It is important to note that free cash flow is not the same as profit. If Tesla consumes $ 1 billion in a new factory, $ 1 billion will be counted against free cash flow in the next quarterly statement. On the other hand, an accounting calculation will treat the plant as an asset depreciated over many years. So when a company invests heavily, it's likely to have a big negative cash flow – even if the investments are profitable in the long run.
Someone has looked at Tesla's free cash flow chart and concluded that Tesla was sentenced to soft money for an indefinite period until it finally went bankrupt. But if you take into account changes in Tesla's free cash flow over time, you can see that it was the method of madness.
Every time Tesla has started work on a new vehicle, cash flow has been severely negative as Tesla used to design the vehicle heavily and build up its production capacity. Around the time each vehicle begins to get out of the assembly line, the negative free cash flow hits a peak. So a few blocks later, as the factory approaches capacity, the free cash flow becomes positive. Tesla achieved positive cash flow in late 2013, mid 2016, and now in mid 2018. And the company experienced profits, but small, also in each of these periods.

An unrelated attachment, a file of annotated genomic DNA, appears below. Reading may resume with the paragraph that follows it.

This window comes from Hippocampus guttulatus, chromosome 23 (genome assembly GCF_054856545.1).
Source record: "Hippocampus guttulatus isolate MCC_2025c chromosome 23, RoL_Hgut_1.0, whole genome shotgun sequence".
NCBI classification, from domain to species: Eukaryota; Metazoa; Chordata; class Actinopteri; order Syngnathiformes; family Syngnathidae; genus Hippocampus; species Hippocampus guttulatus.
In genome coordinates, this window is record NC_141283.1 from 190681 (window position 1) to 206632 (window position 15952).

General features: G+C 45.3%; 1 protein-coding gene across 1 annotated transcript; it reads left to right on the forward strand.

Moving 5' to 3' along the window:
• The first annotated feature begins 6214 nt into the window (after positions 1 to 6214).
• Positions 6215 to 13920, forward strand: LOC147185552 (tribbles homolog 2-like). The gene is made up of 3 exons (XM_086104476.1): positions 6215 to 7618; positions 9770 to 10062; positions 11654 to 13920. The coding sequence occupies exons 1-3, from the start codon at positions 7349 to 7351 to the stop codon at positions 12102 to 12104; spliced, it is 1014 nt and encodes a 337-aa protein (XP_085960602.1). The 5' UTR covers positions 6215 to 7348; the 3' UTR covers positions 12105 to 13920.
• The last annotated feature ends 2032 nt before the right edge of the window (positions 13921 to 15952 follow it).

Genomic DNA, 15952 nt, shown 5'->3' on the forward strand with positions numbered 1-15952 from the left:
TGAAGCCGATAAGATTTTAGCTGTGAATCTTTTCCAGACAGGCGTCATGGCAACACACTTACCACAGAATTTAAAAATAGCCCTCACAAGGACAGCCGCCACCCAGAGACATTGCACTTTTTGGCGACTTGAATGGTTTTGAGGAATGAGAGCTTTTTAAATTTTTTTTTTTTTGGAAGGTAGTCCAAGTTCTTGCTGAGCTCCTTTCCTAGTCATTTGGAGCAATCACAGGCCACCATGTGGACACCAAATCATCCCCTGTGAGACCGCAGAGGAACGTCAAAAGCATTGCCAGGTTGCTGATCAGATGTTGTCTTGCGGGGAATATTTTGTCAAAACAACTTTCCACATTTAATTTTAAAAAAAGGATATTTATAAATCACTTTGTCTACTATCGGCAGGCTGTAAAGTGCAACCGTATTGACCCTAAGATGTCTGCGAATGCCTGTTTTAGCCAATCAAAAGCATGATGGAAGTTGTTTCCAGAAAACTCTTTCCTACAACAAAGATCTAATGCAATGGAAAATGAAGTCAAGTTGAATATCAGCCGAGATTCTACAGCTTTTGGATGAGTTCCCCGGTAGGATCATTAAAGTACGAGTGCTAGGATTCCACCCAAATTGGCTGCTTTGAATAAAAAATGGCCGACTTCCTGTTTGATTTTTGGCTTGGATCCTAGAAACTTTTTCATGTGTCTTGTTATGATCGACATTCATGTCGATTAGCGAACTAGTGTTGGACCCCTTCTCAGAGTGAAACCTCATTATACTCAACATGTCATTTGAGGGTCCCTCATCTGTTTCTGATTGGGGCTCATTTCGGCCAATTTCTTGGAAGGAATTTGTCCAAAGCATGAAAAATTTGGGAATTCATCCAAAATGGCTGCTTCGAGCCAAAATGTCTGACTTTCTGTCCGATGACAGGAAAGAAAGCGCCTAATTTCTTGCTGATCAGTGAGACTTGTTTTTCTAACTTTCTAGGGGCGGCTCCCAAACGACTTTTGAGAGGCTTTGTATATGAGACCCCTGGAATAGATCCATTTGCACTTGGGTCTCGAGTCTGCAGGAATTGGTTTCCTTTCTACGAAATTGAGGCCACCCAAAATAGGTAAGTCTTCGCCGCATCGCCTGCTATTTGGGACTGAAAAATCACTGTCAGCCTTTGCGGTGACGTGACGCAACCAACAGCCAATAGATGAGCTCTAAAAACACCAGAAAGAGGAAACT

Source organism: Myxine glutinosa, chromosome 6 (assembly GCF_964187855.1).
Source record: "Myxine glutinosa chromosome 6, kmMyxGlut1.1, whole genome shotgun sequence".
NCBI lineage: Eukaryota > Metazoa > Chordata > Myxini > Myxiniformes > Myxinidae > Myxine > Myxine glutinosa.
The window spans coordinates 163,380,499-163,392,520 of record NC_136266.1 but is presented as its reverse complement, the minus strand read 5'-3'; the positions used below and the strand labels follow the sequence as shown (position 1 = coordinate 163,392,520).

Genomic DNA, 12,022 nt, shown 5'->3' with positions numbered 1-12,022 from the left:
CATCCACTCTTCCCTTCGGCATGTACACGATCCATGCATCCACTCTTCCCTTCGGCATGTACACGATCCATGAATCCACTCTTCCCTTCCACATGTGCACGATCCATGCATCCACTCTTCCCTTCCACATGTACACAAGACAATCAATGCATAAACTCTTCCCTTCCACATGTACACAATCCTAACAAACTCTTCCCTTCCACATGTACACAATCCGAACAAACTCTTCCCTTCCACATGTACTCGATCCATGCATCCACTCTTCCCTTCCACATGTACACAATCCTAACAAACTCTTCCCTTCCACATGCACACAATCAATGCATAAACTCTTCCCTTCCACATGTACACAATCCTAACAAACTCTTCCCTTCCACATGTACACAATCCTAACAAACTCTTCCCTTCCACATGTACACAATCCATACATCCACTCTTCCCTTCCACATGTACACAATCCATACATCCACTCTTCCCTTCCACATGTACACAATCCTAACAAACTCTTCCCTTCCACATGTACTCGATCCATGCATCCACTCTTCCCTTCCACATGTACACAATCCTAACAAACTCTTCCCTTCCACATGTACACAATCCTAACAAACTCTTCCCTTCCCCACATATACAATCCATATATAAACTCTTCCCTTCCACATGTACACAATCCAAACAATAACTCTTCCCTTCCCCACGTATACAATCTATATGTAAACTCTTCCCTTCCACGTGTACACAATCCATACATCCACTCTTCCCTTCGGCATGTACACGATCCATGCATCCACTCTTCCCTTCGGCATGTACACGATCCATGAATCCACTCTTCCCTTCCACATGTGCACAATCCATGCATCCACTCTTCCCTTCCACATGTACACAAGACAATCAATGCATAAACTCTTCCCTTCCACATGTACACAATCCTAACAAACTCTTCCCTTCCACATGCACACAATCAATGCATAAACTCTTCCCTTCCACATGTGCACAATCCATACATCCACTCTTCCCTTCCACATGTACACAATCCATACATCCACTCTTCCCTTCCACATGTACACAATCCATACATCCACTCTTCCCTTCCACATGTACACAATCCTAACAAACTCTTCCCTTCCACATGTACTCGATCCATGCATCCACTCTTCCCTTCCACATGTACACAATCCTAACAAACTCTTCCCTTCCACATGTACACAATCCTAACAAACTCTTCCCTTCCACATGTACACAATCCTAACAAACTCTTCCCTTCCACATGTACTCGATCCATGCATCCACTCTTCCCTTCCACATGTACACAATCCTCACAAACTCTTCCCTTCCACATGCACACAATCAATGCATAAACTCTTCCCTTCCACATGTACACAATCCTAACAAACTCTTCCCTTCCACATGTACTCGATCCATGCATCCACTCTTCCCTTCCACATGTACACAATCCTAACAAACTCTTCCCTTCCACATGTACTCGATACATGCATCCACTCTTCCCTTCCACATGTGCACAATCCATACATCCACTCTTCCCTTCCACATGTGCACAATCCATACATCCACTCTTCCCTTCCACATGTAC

If Tesla had decided to rest on laurels in 2014 and did not start work on model X, Tesla could probably have had several years of positive free cash flow – and maybe profit – from sale of model S. But Musk was not interested in resting on their laurels.
After proving Wall Street that he could bring Model S on the market, Musk quickly increased the amount of money to start ramping up production on model X. With access to more capital, Musk could do this faster, generate a higher cash burn rate and bring Model X to market faster. So when Model X began to generate positive cash flow, he still raised more money and began the even more ambitious effort to build the mass market model 3.
So when Tesla burned a lot of money earlier this year, there was every reason to expect that the story to repeat themselves: for the major expenses ahead of model 3's launch to turn into positive cash flow, as production production of Model 3 had been hit up. I wrote so much back in April and again in July. But even though I was surprised at how dramatically Tesla's cover has been. I thought Tesla could exclude slim positive cash flow and get a small profit in the third quarter. Instead, Tesla exceeded its expectations, generating free cash flow of $ 881 million in the third quarter and earning $ 312 million.
Tesla says that it expects similar strong results in the fourth quarter, and there is little reason to doubt this. The company says that there were significant improvements in efficiency in the third quarter of 2018, and we can expect further improvements in the fourth quarter. These cost savings enabled Tesla to cut the price of the cheapest model 3 from $ 49,000 to $ 46,000, which would help secure strong demand in the fourth quarter.
Tesla is no startup